By: Bethany Miller
Throughout the assessment world, we hear the phrase “closing the loop” over and over again. As we think about our campuses, we must consider the fact that assessment is taking place more than ever before (for various reasons), but how much of the information is getting out to stakeholders and how often? Most folks agree that closing the loop is an important step in the assessment process, but what does closing the loop really look like?
Closing the loop begins with planning to close the loop. As you plan assessments plan the ways in which you will close the loop in concrete ways. I find the use of who, what, when, why, and how to be helpful when planning to close the loop. Who? In this process there will be some very obvious and oftentimes not so obvious groups who may hold interest or could benefit from the data. What are you going to share with groups? All groups will not be interested in all of the data that is being collected, so a blanket strategy will likely not be effective when planning to close the loop. Sharing information that is pertinent to each person or group is important because the plan is to aid in data driven decision making. If people can’t easily access the information that is relevant to them then it is less likely to be used. When? Establish a timeline for when you plan to distribute information to groups. Having a timeline for closing the loop can help to keep the pieces of the process after data collection on track because there is a specified period for the dissemination of the results.
The last two pieces of the closing the loop planning are critical (in my opinion) because this is the place where you have to be able to “sell” your information and rationale to others, but also require a bit more time and consideration than the others. Why do others need this information and how will you make it most accessible to them? The why is an opportunity to think about how to draw various audiences, and how the information can be used by as many stakeholders as possible across the campus community. Finally, how will you communicate the results? It is easy to write a report and make it available, but how many people are really going to read it? This is the place to be innovative in engaging people with assessment results. Not only in how are the results reported, numbers or words or both, but also how you engage others with the data. For example, on my campus we host a “wine, cheese, & data” event to talk about campus wide data. We have wine and cheese and after a brief presentation of data we talk to folks about what they see, what they think, and how we can take next steps to utilize the data. More people are exposed to the data than would have been if it were presented exclusively as a report available online.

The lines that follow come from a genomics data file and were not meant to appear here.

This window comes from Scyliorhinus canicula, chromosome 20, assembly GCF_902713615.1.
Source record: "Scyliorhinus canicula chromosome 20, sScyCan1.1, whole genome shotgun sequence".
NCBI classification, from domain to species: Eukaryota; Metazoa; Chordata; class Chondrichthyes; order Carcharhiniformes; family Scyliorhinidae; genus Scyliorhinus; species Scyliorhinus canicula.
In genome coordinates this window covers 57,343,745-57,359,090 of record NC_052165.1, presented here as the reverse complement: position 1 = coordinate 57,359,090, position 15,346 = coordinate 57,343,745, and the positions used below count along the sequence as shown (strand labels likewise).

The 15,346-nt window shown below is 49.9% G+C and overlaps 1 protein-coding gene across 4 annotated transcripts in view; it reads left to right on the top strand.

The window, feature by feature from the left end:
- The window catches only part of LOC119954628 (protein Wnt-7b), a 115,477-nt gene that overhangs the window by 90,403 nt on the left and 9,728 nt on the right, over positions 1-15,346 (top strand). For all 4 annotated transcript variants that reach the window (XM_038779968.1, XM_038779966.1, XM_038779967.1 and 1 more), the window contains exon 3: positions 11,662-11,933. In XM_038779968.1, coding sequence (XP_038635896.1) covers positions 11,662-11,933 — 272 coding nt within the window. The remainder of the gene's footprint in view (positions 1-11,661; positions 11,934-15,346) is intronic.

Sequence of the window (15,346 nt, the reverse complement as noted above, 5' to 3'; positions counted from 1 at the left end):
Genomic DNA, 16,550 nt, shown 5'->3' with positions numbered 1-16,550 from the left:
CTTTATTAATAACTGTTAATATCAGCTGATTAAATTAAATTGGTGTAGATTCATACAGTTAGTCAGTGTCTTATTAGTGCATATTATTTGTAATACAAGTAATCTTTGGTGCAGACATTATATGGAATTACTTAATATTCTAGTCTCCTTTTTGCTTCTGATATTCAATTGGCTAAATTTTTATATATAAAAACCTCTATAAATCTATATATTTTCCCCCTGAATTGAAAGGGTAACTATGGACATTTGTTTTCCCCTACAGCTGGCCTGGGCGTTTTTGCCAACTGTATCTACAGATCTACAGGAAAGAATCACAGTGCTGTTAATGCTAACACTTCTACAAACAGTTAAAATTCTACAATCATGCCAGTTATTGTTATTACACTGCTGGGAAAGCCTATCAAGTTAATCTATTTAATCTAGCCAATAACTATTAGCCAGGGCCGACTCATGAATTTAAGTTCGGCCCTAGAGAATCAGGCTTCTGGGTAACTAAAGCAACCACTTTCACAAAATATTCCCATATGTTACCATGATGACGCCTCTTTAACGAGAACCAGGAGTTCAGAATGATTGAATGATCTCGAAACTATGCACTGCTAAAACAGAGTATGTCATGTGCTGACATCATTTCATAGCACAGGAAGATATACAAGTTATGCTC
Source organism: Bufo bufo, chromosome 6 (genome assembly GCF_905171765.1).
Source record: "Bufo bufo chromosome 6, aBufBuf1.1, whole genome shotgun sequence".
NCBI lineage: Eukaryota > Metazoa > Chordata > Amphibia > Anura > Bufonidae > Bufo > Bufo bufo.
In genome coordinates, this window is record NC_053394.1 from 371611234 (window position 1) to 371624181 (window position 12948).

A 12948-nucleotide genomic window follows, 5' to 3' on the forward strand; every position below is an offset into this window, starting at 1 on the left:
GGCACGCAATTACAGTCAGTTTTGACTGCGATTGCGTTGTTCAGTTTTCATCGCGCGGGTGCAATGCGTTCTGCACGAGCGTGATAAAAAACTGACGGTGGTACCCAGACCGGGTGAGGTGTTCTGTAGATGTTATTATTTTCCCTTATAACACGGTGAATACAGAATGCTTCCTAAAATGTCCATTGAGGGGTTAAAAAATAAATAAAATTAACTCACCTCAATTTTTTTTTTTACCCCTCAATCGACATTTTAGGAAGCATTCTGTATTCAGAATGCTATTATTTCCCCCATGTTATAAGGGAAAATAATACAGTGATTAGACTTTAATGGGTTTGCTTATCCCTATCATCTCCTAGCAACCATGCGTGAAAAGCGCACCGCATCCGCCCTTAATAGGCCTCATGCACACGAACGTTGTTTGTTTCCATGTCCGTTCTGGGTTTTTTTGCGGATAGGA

Providing useful and used data is an important goal of assessment. If we are to be successful in “closing the loop,” we must plan assessments with closing the loop as a real, concrete goal.
Bethany is the interim Director of Institutional Research & Assessment at Cornell College and is responsible for managing the assessment cycle of the college and helping departments collect, share, and utilize data. She is completing a PhD in Research, Evaluation, Statistics and Assessment from the University of Southern Mississippi. Tweeting from @bmiller_2013